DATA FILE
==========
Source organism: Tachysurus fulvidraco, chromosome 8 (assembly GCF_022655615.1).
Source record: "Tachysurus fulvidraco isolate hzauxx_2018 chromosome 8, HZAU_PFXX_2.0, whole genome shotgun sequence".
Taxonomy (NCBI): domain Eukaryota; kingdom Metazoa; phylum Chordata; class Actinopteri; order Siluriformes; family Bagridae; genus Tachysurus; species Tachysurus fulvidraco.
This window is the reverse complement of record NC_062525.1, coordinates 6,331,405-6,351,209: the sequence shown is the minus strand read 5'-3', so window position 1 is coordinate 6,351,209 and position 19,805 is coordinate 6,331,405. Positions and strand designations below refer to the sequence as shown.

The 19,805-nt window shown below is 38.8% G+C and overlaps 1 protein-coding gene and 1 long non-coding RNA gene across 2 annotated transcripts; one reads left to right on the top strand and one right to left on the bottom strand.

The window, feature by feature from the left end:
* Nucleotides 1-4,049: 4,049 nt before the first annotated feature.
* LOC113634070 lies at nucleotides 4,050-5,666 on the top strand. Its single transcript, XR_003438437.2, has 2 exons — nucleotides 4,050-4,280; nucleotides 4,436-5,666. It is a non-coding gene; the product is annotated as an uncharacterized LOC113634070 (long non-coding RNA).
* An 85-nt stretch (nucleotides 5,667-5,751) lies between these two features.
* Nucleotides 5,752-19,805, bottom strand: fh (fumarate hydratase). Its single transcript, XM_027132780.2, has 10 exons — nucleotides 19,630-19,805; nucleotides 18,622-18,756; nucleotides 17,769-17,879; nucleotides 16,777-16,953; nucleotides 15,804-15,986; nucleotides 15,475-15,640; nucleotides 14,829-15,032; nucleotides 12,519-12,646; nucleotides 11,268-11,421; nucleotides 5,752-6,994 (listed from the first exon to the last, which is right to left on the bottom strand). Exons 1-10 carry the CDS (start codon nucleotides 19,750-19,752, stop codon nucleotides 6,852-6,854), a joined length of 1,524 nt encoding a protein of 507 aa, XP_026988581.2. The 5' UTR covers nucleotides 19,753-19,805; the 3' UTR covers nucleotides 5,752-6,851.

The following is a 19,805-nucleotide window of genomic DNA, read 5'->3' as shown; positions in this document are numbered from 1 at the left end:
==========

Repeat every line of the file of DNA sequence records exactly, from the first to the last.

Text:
Source organism: Tachysurus fulvidraco, chromosome 8 (assembly GCF_022655615.1).
Source record: "Tachysurus fulvidraco isolate hzauxx_2018 chromosome 8, HZAU_PFXX_2.0, whole genome shotgun sequence".
Taxonomy (NCBI): domain Eukaryota; kingdom Metazoa; phylum Chordata; class Actinopteri; order Siluriformes; family Bagridae; genus Tachysurus; species Tachysurus fulvidraco.
This window is the reverse complement of record NC_062525.1, coordinates 6,331,405-6,351,209: the sequence shown is the minus strand read 5'-3', so window position 1 is coordinate 6,351,209 and position 19,805 is coordinate 6,331,405. Positions and strand designations below refer to the sequence as shown.

The 19,805-nt window shown below is 38.8% G+C and overlaps 1 protein-coding gene and 1 long non-coding RNA gene across 2 annotated transcripts; one reads left to right on the top strand and one right to left on the bottom strand.

The window, feature by feature from the left end:
* Nucleotides 1-4,049: 4,049 nt before the first annotated feature.
* LOC113634070 lies at nucleotides 4,050-5,666 on the top strand. Its single transcript, XR_003438437.2, has 2 exons — nucleotides 4,050-4,280; nucleotides 4,436-5,666. It is a non-coding gene; the product is annotated as an uncharacterized LOC113634070 (long non-coding RNA).
* An 85-nt stretch (nucleotides 5,667-5,751) lies between these two features.
* Nucleotides 5,752-19,805, bottom strand: fh (fumarate hydratase). Its single transcript, XM_027132780.2, has 10 exons — nucleotides 19,630-19,805; nucleotides 18,622-18,756; nucleotides 17,769-17,879; nucleotides 16,777-16,953; nucleotides 15,804-15,986; nucleotides 15,475-15,640; nucleotides 14,829-15,032; nucleotides 12,519-12,646; nucleotides 11,268-11,421; nucleotides 5,752-6,994 (listed from the first exon to the last, which is right to left on the bottom strand). Exons 1-10 carry the CDS (start codon nucleotides 19,750-19,752, stop codon nucleotides 6,852-6,854), a joined length of 1,524 nt encoding a protein of 507 aa, XP_026988581.2. The 5' UTR covers nucleotides 19,753-19,805; the 3' UTR covers nucleotides 5,752-6,851.

The following is a 19,805-nucleotide window of genomic DNA, read 5'->3' as shown; positions in this document are numbered from 1 at the left end: